Ask the County Law Librarian — Public Access to Mug Shots
Q. Is it possible to obtain an individual’s booking photo using the booking number at a County jail?
A. There are several reasons a person might want to see booking photos (also known as “mug shots”). They are a popular part of news stories on crime, especially when celebrities or particularly newsworthy crimes are involved. In some cases, a person may want a photo to help them identify a person who may wish them harm, but whose appearance may have changed. Academic or other studies may be another potential use for booking photos.
Although a few police or sheriff’s departments routinely release booking photos, and some even post them online, in many cases they are reluctant. You can start by simply contacting the sheriff department or jail records department and requesting the photo. You may find, however, that many—including the Sacramento county jail—will not release them in response to a simple request.
Your next step could be to file a request under the California Public Records Act (California’s equivalent to the Freedom of Information Act). The CPRA (California Government Code Sections 6250 through 6276.48) requires public agencies to permit inspection of their records.
According to the advocacy group First Amendment Coalition, it’s unclear under California law whether the police are required to release booking photos.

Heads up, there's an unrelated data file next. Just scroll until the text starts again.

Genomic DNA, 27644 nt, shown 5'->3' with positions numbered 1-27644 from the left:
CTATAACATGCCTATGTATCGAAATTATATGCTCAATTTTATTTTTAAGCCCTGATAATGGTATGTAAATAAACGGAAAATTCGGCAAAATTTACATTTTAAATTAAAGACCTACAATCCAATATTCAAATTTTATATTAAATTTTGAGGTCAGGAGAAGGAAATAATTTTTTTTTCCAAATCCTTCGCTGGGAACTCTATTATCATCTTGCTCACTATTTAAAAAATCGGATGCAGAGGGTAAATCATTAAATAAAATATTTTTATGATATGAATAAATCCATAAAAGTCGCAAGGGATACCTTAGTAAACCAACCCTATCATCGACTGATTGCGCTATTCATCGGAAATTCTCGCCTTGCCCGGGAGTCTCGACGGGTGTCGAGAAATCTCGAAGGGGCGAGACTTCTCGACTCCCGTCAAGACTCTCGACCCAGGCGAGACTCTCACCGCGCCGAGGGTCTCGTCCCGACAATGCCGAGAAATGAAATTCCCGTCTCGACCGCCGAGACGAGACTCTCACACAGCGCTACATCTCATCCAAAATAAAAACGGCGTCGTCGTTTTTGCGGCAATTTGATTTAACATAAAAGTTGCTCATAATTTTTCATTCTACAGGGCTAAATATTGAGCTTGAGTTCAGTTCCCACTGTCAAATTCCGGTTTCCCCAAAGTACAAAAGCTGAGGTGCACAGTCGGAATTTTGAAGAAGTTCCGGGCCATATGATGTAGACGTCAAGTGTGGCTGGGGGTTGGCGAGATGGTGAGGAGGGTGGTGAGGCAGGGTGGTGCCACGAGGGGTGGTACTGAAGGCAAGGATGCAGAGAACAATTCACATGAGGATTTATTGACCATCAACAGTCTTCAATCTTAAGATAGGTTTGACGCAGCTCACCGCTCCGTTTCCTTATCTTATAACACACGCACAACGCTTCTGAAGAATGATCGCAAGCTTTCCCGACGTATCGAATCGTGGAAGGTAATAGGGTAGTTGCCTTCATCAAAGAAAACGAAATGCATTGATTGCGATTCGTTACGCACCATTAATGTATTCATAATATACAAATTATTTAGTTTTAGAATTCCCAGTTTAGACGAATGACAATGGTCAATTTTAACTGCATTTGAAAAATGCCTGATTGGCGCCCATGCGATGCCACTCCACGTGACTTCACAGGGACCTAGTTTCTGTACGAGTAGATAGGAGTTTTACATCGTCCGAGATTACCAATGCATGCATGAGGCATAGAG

Booking photos are a “public record” (“any writing [including photographs] containing information relating to the conduct of the public’s business prepared, owned, used, or retained by any state or local agency”). (Cal Government Code 6522(e).)
However, records of investigations and investigatory files compiled by law enforcement agencies are exempt from the CPRA requirements. (Cal. Government Code 6524(f).) In 2003, the California Attorney General issued an opinion that mug shots fall within this exception. 86 Ops. Cal. Atty. Gen. 132, 135 (2003). As a result, law enforcement agencies may, but are not required to, disclose them. Attorney General opinions do not have the force of law, but courts tend to give them great weight when deciding a legal question for the first time.
The 6524(f) exemption itself has an exception: the agency must release the arrested person’s “physical description including date of birth, color of eyes and hair, sex, height and weight,” in addition to the name of the person and information about the circumstances of the arrest. The First Amendment Coalition suggests that “[o]ne could argue that a booking photo falls into this category of records that must be released, since it does no more than visually show information that a law enforcement agency is required to release anyway.”
To use the CPRA to get a booking photo, your first step is to write a request letter. The First Amendment Coalition has a sample of what such a letter should include.
If the letter does not work, you can try re-filing the request with a higher-up official, or you can file a lawsuit to enforce your CPRA rights right away.
If you file a lawsuit, and the court agrees that the records should have been released, you are entitled to reimbursement of your fees and any attorney costs. The First Amendment Coalition has a useful page on filing such a lawsuit. They also offer a Find-A-Lawyer service to match potential litigants with First Amendment specialists, sometimes at reduced rates.
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